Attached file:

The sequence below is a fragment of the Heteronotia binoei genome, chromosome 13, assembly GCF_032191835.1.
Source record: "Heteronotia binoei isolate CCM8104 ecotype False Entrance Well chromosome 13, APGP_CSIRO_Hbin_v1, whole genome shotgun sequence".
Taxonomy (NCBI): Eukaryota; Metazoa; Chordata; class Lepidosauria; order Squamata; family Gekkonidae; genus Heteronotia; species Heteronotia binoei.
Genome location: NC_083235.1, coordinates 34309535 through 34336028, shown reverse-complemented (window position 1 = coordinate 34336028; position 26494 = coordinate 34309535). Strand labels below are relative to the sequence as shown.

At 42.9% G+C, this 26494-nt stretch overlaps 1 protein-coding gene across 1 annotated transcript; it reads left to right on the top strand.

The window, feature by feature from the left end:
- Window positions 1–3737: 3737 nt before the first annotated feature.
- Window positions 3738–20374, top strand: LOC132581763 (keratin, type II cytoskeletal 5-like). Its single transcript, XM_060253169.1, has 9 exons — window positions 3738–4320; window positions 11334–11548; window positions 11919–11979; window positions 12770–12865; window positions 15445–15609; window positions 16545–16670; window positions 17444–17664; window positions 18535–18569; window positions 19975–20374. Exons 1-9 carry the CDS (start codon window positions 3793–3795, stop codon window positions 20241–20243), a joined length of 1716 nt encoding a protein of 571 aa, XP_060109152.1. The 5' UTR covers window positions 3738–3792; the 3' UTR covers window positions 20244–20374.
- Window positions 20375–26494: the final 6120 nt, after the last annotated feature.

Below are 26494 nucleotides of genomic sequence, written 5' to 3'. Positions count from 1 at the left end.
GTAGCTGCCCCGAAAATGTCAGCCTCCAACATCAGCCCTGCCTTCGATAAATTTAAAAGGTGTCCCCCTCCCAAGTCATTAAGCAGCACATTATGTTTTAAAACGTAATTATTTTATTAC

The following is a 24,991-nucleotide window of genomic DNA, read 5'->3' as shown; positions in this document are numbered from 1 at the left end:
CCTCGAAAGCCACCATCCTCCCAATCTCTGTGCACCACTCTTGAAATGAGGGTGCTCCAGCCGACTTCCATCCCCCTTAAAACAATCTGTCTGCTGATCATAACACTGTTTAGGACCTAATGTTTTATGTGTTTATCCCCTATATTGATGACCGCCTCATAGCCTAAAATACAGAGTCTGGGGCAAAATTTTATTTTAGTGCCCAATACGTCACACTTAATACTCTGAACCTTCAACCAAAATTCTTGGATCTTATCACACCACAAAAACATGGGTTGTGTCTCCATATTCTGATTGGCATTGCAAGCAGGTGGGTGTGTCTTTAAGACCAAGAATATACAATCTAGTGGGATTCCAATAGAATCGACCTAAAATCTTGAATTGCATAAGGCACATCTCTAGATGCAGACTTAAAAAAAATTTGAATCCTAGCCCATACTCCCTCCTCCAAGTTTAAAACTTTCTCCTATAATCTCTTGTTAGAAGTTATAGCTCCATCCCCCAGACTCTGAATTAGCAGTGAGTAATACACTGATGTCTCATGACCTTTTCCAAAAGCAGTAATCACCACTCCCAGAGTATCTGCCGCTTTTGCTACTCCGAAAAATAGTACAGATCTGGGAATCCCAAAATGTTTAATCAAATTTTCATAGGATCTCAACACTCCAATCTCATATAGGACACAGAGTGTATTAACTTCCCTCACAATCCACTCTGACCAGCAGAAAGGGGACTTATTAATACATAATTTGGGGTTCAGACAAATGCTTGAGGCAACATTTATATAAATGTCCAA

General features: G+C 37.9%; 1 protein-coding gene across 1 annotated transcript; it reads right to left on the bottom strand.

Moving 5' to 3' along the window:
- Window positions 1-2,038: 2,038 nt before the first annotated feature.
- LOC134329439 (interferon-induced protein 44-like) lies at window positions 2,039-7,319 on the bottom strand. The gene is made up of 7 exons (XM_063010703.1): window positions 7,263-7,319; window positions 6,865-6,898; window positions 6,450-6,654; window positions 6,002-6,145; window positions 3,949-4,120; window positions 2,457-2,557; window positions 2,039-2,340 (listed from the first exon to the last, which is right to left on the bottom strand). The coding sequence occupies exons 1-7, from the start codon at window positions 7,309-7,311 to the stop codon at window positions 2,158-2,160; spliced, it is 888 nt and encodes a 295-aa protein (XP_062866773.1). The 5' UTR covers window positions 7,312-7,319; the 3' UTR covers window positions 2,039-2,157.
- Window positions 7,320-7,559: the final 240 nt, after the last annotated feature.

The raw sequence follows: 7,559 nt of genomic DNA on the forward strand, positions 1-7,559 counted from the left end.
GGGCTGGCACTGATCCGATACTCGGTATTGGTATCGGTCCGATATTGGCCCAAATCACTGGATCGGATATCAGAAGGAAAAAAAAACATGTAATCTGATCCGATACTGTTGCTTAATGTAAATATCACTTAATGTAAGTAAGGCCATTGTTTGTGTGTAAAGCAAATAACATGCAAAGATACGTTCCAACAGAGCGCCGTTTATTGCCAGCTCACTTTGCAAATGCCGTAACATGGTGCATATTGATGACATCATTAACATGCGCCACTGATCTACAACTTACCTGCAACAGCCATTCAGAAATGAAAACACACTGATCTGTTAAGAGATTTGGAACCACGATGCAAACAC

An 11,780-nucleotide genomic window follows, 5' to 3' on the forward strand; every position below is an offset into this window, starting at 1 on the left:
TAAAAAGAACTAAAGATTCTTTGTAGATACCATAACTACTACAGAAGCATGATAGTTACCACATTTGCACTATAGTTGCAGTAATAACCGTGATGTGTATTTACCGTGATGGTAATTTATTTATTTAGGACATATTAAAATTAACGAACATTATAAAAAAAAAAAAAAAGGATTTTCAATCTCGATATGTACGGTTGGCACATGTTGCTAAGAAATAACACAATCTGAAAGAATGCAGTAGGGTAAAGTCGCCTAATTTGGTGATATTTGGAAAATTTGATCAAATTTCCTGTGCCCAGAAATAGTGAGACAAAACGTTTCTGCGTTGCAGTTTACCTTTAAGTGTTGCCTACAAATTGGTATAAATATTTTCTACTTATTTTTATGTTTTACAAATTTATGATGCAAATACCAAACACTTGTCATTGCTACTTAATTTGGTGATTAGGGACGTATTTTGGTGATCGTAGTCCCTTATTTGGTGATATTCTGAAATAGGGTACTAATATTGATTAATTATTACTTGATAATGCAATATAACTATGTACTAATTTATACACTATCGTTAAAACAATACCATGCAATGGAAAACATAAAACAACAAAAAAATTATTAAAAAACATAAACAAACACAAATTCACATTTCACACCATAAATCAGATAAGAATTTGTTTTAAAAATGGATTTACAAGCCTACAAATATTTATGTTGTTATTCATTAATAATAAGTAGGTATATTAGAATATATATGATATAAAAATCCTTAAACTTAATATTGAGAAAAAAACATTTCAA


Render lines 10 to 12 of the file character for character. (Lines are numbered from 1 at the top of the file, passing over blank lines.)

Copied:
Below are 26494 nucleotides of genomic sequence, written 5' to 3'. Positions count from 1 at the left end.
GTAGCTGCCCCGAAAATGTCAGCCTCCAACATCAGCCCTGCCTTCGATAAATTTAAAAGGTGTCCCCCTCCCAAGTCATTAAGCAGCACATTATGTTTTAAAACGTAATTATTTTATTAC

The following is a 24,991-nucleotide window of genomic DNA, read 5'->3' as shown; positions in this document are numbered from 1 at the left end: